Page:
Three-year board terms are ideal because they establish a strategic structure for leadership development. In year one, new board members can learn more about the organization’s mission and governance process. In year two, they have the opportunity to engage in more leadership roles, perhaps as a committee chair, vice-chair, or special events coordinator. By year three, your board ideally should have groomed members who are equipped and willing to serve on the Executive Committee or in other key leadership positions.
- COMMUNICATE LEADERSHIP OPPORTUNITIES IN YOUR RECRUITMENT PROCESS.
Remember the adage, “you reap what you sow.” Never “sell” a board seat with a phrase such as “It’s not that hard… or…all you have to do is attend meetings…or we will just be happy to have you on the board to share your ideas.” If you plant the idea that your organization accepts board members who are minimally engaged, you will reap an inactive and unenthused board.
Your recruitment process is the first critical step in securing your organization’s future!
Focus on quality over quantity and avoid filling seats with warm bodies. As you identify prospective board members, be sure to engage candidates in honest conversations about their interests, availability, and willingness to assume leadership roles during their tenure on the board.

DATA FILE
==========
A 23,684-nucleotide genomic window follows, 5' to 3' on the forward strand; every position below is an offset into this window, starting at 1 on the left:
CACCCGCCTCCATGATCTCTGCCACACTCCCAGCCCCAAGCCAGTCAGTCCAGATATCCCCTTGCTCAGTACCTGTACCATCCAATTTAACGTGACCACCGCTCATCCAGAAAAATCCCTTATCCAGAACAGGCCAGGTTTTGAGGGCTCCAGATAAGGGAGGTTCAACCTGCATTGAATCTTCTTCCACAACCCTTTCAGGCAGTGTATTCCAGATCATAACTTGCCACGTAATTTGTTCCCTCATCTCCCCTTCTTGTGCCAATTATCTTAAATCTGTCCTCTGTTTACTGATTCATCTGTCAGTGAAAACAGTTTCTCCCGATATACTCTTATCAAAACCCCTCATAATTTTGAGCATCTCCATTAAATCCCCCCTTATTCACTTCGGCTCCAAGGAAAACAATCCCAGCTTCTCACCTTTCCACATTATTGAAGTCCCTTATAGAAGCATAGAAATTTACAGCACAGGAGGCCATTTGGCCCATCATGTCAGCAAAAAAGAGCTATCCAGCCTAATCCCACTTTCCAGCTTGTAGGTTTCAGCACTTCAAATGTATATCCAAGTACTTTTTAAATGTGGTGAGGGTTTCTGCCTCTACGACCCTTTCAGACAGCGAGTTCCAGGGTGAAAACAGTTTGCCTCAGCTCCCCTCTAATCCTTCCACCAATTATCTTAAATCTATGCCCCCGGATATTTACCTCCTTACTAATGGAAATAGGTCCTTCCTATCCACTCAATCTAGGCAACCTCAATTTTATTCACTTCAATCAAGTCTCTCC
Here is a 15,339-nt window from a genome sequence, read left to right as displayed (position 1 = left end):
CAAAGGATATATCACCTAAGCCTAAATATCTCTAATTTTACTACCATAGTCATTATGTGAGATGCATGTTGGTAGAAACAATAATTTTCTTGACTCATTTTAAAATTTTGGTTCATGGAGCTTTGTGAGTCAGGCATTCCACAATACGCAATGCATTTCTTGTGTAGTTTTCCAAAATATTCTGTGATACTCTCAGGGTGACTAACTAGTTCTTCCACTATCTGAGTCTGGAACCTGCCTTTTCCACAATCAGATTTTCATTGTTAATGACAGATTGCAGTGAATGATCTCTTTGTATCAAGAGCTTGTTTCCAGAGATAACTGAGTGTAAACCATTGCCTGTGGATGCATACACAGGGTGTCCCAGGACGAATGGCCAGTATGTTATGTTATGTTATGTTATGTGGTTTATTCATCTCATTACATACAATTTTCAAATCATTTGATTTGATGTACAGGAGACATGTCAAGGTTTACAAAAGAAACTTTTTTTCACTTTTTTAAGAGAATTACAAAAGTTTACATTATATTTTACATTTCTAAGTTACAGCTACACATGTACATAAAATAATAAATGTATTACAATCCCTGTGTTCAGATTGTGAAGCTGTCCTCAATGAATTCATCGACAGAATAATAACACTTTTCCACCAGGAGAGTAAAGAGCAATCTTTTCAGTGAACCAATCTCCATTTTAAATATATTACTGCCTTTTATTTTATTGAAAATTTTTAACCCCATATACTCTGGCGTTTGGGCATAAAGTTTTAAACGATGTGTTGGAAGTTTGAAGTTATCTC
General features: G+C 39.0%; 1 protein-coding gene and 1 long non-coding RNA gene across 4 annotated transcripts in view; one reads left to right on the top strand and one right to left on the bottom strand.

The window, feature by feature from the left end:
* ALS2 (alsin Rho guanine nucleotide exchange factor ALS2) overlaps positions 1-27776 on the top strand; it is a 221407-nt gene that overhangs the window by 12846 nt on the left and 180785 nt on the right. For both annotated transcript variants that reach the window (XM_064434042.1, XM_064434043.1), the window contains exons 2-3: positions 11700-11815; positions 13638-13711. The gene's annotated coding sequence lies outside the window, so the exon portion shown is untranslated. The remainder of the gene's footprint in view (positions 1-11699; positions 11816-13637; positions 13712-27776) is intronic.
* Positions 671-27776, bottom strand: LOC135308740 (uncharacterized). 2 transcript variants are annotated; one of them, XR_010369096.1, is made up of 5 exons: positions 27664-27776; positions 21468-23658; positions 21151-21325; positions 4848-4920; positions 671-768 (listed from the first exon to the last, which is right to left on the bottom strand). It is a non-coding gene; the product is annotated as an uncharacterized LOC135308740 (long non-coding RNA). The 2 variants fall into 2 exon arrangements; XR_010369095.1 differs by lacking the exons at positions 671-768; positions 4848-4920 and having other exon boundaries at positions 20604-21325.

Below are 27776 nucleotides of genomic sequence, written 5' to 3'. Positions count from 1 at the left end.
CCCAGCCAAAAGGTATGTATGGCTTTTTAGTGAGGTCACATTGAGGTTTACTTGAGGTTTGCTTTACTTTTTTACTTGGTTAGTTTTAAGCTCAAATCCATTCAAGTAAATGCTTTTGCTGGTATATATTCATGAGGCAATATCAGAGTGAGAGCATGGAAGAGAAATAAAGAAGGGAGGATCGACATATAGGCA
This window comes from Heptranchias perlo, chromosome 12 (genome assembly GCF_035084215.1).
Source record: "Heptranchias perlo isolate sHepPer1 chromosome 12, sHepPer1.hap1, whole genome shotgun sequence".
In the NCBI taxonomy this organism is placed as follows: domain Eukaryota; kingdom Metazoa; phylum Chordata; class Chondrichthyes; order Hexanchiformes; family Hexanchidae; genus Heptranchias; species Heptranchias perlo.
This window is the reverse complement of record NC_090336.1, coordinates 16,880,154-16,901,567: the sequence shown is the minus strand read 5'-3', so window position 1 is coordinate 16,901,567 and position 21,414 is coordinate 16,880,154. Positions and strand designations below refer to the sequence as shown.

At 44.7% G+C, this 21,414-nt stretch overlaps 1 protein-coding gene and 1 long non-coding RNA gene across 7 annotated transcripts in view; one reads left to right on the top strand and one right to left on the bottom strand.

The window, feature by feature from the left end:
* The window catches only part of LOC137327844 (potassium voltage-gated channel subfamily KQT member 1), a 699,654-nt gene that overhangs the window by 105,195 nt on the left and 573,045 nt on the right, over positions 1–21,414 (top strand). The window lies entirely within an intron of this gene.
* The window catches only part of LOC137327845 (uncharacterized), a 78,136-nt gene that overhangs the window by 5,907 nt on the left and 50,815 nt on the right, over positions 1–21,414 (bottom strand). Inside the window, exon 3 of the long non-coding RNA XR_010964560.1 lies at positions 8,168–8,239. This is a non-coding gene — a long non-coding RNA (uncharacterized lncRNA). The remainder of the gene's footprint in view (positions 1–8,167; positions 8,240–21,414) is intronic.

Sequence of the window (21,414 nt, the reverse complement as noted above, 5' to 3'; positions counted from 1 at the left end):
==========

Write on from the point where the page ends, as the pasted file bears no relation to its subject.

- CLARIFY EXPECTATIONS FOR BOARD ENGAGEMENT
Would you ever hire a new CEO for your “for-profit” business without providing them with a detailed job description, measurable benchmarks for production/sales, or both short-term and long-term end goals?
Every board member should know what is expected of them, no matter which seat they occupy at the table. In addition to outlining the job description for your board as a whole, be sure to outline and approve written job descriptions for each officer position. Then, take it a step further and outline key roles and responsibilities of the Executive Committee as a major decision-making party. The Executive Committee work hand in hand with the Executive Director and to do so, clarity, transparency, and effective communication is paramount. For this reason, the Executive Committee job description might also provide guidance on how to appropriately interact with the organization’s Executive Director or lead staff.